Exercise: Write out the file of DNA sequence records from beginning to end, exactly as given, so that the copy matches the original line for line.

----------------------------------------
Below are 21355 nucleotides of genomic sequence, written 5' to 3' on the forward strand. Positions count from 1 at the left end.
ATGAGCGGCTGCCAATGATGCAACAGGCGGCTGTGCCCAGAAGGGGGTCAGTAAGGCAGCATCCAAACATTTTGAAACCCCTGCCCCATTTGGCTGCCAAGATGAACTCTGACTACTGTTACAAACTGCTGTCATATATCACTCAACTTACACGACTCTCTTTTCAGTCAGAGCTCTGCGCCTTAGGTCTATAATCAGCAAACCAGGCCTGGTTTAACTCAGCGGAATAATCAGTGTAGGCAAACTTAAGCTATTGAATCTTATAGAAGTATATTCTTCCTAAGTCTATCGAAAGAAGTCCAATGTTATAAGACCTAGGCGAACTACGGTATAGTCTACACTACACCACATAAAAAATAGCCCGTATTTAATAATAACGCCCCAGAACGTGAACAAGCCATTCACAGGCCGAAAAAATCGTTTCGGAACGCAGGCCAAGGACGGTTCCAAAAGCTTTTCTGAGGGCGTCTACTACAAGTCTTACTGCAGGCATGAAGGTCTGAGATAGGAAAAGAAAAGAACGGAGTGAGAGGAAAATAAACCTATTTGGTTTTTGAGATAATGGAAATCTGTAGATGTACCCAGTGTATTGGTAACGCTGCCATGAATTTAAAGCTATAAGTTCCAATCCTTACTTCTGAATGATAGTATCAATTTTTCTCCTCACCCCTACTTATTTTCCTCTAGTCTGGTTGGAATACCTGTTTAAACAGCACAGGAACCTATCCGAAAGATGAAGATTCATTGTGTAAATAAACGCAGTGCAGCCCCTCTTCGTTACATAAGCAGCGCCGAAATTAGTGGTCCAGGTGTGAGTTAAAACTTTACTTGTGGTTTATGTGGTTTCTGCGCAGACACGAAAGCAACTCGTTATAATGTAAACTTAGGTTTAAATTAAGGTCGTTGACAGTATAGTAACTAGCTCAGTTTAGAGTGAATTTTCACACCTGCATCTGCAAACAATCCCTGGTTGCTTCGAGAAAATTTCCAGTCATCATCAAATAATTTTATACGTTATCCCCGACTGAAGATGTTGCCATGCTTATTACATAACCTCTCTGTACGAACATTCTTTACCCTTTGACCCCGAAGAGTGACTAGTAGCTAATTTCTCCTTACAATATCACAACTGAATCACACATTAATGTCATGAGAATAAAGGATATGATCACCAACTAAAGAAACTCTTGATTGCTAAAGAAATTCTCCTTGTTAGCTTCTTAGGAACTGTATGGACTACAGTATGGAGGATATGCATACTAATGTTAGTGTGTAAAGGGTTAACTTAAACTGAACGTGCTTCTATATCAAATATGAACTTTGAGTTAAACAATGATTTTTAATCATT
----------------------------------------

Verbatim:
Below are 21355 nucleotides of genomic sequence, written 5' to 3' on the forward strand. Positions count from 1 at the left end.
ATGAGCGGCTGCCAATGATGCAACAGGCGGCTGTGCCCAGAAGGGGGTCAGTAAGGCAGCATCCAAACATTTTGAAACCCCTGCCCCATTTGGCTGCCAAGATGAACTCTGACTACTGTTACAAACTGCTGTCATATATCACTCAACTTACACGACTCTCTTTTCAGTCAGAGCTCTGCGCCTTAGGTCTATAATCAGCAAACCAGGCCTGGTTTAACTCAGCGGAATAATCAGTGTAGGCAAACTTAAGCTATTGAATCTTATAGAAGTATATTCTTCCTAAGTCTATCGAAAGAAGTCCAATGTTATAAGACCTAGGCGAACTACGGTATAGTCTACACTACACCACATAAAAAATAGCCCGTATTTAATAATAACGCCCCAGAACGTGAACAAGCCATTCACAGGCCGAAAAAATCGTTTCGGAACGCAGGCCAAGGACGGTTCCAAAAGCTTTTCTGAGGGCGTCTACTACAAGTCTTACTGCAGGCATGAAGGTCTGAGATAGGAAAAGAAAAGAACGGAGTGAGAGGAAAATAAACCTATTTGGTTTTTGAGATAATGGAAATCTGTAGATGTACCCAGTGTATTGGTAACGCTGCCATGAATTTAAAGCTATAAGTTCCAATCCTTACTTCTGAATGATAGTATCAATTTTTCTCCTCACCCCTACTTATTTTCCTCTAGTCTGGTTGGAATACCTGTTTAAACAGCACAGGAACCTATCCGAAAGATGAAGATTCATTGTGTAAATAAACGCAGTGCAGCCCCTCTTCGTTACATAAGCAGCGCCGAAATTAGTGGTCCAGGTGTGAGTTAAAACTTTACTTGTGGTTTATGTGGTTTCTGCGCAGACACGAAAGCAACTCGTTATAATGTAAACTTAGGTTTAAATTAAGGTCGTTGACAGTATAGTAACTAGCTCAGTTTAGAGTGAATTTTCACACCTGCATCTGCAAACAATCCCTGGTTGCTTCGAGAAAATTTCCAGTCATCATCAAATAATTTTATACGTTATCCCCGACTGAAGATGTTGCCATGCTTATTACATAACCTCTCTGTACGAACATTCTTTACCCTTTGACCCCGAAGAGTGACTAGTAGCTAATTTCTCCTTACAATATCACAACTGAATCACACATTAATGTCATGAGAATAAAGGATATGATCACCAACTAAAGAAACTCTTGATTGCTAAAGAAATTCTCCTTGTTAGCTTCTTAGGAACTGTATGGACTACAGTATGGAGGATATGCATACTAATGTTAGTGTGTAAAGGGTTAACTTAAACTGAACGTGCTTCTATATCAAATATGAACTTTGAGTTAAACAATGATTTTTAATCATT